From Logogram to Phonogram: A Sumero-Japanese Comparison – University of Copenhagen

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From Logogram to Phonogram: A Sumero-Japanese Comparison

Public lecture by Dr. Fumi Karahashi, Chuo University, Tokyo

Sumerian is the first language written in Mesopotamia around 3200 BCE. Its writing system is originally logographic and many of its logographic signs gradually acquired phonetic functions: e.g., a “water” was used for the bound morpheme -a indicating the locative. An analogous process can be observed in Japanese writing system in which logographic Chinese characters (kanji) were used as phonetic symbols (Man’yōgan) to write seventh-century Japanese. This lecture will give an overview of these processes in Sumerian and Japanese.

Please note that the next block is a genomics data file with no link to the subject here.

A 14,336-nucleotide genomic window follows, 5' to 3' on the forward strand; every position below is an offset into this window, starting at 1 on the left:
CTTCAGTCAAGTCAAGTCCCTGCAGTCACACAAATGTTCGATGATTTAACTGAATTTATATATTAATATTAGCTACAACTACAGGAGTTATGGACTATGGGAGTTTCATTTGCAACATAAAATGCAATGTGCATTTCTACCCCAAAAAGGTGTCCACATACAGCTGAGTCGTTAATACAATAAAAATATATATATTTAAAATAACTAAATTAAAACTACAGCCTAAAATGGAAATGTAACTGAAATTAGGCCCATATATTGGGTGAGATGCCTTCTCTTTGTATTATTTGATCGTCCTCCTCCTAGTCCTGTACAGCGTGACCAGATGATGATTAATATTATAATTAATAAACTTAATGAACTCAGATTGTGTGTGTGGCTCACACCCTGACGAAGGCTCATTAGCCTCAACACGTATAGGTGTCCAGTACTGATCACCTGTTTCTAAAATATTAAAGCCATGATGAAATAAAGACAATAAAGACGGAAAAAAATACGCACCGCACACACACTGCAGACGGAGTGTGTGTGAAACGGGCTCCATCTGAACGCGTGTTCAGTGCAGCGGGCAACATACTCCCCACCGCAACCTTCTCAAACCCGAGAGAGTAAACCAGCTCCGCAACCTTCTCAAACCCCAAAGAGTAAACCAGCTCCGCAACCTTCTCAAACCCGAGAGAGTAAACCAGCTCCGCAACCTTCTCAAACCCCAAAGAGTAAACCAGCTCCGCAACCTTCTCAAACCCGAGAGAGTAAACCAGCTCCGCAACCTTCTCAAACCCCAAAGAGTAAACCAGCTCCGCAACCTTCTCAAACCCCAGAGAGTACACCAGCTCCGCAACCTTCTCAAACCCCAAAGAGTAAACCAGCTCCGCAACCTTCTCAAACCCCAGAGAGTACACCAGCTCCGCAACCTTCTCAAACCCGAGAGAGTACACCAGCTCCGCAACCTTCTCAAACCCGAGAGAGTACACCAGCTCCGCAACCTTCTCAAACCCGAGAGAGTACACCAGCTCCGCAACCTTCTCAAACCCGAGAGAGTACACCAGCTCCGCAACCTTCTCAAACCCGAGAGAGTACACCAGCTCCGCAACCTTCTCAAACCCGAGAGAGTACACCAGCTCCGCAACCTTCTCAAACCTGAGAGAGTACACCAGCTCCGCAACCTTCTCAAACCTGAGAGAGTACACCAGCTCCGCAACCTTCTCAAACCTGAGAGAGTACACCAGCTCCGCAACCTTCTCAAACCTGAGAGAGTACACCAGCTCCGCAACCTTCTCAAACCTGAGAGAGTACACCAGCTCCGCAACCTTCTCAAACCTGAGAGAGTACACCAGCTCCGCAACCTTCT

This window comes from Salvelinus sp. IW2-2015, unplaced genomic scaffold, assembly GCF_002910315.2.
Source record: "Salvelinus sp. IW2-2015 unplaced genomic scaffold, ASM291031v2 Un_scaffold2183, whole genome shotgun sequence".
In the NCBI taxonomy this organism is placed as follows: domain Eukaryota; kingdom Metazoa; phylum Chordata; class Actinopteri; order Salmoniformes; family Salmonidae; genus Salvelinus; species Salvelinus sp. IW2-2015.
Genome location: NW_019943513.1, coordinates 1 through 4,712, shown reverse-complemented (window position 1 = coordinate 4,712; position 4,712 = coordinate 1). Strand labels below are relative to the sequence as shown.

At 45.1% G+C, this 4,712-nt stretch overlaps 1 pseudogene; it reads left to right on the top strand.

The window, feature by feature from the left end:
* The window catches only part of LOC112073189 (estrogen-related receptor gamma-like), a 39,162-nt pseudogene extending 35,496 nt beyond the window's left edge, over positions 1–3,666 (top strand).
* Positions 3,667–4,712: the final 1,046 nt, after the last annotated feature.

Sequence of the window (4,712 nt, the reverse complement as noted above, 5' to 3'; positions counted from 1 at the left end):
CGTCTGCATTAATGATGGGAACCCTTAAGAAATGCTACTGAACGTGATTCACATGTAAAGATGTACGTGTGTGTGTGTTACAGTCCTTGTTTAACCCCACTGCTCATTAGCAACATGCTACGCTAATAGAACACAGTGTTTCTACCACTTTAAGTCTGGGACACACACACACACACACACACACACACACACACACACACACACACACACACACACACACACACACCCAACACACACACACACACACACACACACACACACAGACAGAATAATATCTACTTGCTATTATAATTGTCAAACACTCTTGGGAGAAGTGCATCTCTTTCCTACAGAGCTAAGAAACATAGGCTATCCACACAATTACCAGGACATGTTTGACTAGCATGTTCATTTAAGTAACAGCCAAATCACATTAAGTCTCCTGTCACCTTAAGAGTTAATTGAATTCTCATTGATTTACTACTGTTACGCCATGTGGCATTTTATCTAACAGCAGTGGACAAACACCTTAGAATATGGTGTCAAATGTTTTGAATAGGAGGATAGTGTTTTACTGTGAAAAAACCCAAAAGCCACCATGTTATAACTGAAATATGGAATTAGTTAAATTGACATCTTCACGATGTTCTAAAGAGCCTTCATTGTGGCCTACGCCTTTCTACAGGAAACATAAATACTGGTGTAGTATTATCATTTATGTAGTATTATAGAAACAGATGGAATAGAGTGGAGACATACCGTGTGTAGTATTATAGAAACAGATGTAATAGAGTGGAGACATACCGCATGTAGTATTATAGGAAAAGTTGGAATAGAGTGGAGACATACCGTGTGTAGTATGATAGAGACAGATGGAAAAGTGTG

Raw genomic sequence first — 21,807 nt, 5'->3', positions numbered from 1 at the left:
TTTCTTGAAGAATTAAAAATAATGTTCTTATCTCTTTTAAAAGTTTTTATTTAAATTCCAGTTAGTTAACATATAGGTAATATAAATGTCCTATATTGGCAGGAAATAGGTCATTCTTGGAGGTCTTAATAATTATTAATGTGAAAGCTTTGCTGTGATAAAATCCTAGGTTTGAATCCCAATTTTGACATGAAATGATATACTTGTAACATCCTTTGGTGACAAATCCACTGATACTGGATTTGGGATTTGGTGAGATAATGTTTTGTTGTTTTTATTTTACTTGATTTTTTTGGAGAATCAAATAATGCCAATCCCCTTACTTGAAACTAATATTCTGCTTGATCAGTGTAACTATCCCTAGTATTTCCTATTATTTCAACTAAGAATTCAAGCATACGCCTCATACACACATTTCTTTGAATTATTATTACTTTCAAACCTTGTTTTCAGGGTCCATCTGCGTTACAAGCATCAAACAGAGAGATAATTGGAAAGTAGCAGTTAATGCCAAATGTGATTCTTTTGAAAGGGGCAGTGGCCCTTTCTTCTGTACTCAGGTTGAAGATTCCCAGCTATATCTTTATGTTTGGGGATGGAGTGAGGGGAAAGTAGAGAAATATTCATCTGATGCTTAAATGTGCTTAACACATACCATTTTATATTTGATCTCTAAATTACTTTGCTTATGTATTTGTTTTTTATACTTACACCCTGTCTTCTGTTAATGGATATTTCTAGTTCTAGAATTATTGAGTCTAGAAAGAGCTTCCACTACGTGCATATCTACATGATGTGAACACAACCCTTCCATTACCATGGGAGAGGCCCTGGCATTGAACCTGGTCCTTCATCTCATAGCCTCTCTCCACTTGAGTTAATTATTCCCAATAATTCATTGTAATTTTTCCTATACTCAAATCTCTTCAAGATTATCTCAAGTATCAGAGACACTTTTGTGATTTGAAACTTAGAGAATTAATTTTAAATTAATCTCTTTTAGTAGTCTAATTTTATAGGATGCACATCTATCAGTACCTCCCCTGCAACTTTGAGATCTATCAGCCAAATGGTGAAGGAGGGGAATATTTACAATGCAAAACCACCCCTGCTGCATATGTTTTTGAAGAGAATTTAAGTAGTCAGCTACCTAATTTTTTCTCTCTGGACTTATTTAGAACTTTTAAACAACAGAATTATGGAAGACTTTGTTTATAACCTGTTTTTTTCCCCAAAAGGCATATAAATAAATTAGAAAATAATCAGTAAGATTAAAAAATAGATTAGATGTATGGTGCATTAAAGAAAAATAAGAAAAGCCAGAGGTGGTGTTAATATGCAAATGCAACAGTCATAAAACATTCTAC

Time: 23 February 2018, 15:15
Venue: University of Copenhagen, Southern Campus, room 5B.1.8


Fumi Karahashi (PhD University of Chicago, 2000) is an Associate Professor of Ancient Oriental Studies at Chuo University in Tokyo. She has worked on Sumerian grammar, literature, and economy. Her PhD dissertation on Sumerian compound verbs with body parts is still a standard in Sumerology, which still lacks a proper dictionary. Fumi has previously been a visiting professor of the University of Michigan and held postdoctoral fellowships at the University of Pennsylvania.

The talk is organized by the Department of Cross-Cultural and Regional Studies in collaboration with ADI.

All are welcome!